Lindsey Nieman: Build your team up; support each other
Over the last 14 years, I have spent multiple four to six week stints at home in Coldstream Canyon without venturing into town. On many occasions, I have gone six weeks without getting in a car, going out to eat, or seeing anyone who didn’t ski 4 miles to get to my house.
While I understand my experience draws from a lifestyle choice, the times that I did not go to town were due to weather/trail conditions keeping me at home, and were not completely voluntary.
If you need it, here’s what I’ve learned from my times spent at home:
Life moves slower. One begins to notice the seasons change, the days grow longer, the birds’ relationship with the trees out the windowpane. One begins to drift from room to room, morning to evening, and day to day, in an almost dream state.
Entirely renewed patterns and relationships with housemates are born. Suddenly, there’s time to picnic on the porch, take a walk, and create art. Opportunities for beautiful discussions open up. Silly games are contrived from thin air. Simple joy abounds.
But this is not Little House on the Prairie. Sometimes I go crazy having my kids at home with me all the time. Sometimes I lose it and scream at them and make them do chores, or jumping jacks, or tell each other three nice things about the other person. Sometimes I hide from them in my bedroom. But they always find me. And when they do, I smile and open my arms, and we snuggle, and I take a breath. Take a breath now. Feels good, yeah?
Sometimes it’s a struggle to balance working from home with childcare, homeschooling, meal planing and cleaning. Allow yourself to fail from time to time. It’s OK — you can’t do it all, but at the end of the day, you’ll find that what’s most important was addressed. Laughing helps, too. (By the way, laughing at adversity is the same strategy we’re using with a teenage daughter these days, too.) Laugh when you can, cry when you need to. Then laugh again. Laugh hearty laughs even when you don’t mean it. You know what laughing does? It makes you breathe. Laughter is gold.
And build your team up. Support each other. Offer up patience and compassion. Appreciate one another. Tell your partner you appreciate him. Every day. Tell her you’re glad she’s there with you. Tell him you love him. It doesn’t take long to do, and it’s good for both of you. It is just as valuable to remember why we appreciate someone as it is to be appreciated. Stress puts us all on edge. When things are tense, laugh a little. Laugh at yourself. Laugh at the situation. You know what else laughter does? It diffuses tense situations.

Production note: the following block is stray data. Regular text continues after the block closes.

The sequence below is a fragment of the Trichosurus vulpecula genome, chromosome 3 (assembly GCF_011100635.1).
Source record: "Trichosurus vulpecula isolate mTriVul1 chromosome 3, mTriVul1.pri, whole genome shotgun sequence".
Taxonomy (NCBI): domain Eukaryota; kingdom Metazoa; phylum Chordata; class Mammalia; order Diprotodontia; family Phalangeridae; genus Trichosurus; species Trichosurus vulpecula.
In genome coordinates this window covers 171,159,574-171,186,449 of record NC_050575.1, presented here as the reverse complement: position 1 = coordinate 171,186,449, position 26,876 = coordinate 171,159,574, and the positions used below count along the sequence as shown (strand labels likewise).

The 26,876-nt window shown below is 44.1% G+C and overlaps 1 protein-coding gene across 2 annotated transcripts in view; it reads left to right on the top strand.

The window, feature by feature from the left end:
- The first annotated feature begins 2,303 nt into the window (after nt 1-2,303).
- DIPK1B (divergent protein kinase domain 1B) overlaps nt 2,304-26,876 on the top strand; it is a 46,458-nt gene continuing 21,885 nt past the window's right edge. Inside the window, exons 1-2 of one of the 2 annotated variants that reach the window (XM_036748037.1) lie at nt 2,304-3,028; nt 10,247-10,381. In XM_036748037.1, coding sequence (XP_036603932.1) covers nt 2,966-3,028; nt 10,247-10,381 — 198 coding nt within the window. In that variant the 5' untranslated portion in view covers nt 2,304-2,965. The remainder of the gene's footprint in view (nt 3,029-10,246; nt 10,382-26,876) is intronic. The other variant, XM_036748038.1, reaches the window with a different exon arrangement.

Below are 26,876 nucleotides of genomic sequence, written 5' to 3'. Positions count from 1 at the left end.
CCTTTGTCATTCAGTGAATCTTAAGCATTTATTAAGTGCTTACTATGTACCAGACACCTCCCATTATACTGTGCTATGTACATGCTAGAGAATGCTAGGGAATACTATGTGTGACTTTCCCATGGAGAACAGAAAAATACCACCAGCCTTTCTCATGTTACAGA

Most importantly, remember that it’s infinitely easier to apologize than it is to maintain a battle. You’re gonna be spending a lot (all!) of your time together, so apologize already. Tony and I have spent the last 9 1/2 years living and working together. We’re good at it. We’re good at laughing and appreciating each other. We’re good at building bridges in blizzards and troubleshooting exploding electrical systems. You know what we’re best at? Apologizing.
If you are experiencing fear, frustration, or uncertainty right now, I hope that in short time you will come to find a certain joy and gratitude in small blessings and beauty that may have gone unnoticed until now. I hope the light of the morning sun on the windowsill catches your eye, that the bird’s song sweeps in and tickles your curiosity, and that you and your families share hearty laughs and the biggest, strongest, and most comforting hugs imaginable.
And in the darkest times, when fear or frustration overwhelm you, remember: no moment lasts. These days too, are fleeting and will one day be but a memory. I promise.
May the days you spend at home in the upcoming weeks yield memories of a simpler life amidst the backdrop of chaos and uncertainty in the outside world.
With love from the woods.
Lindsey Nieman lives in Truckee.
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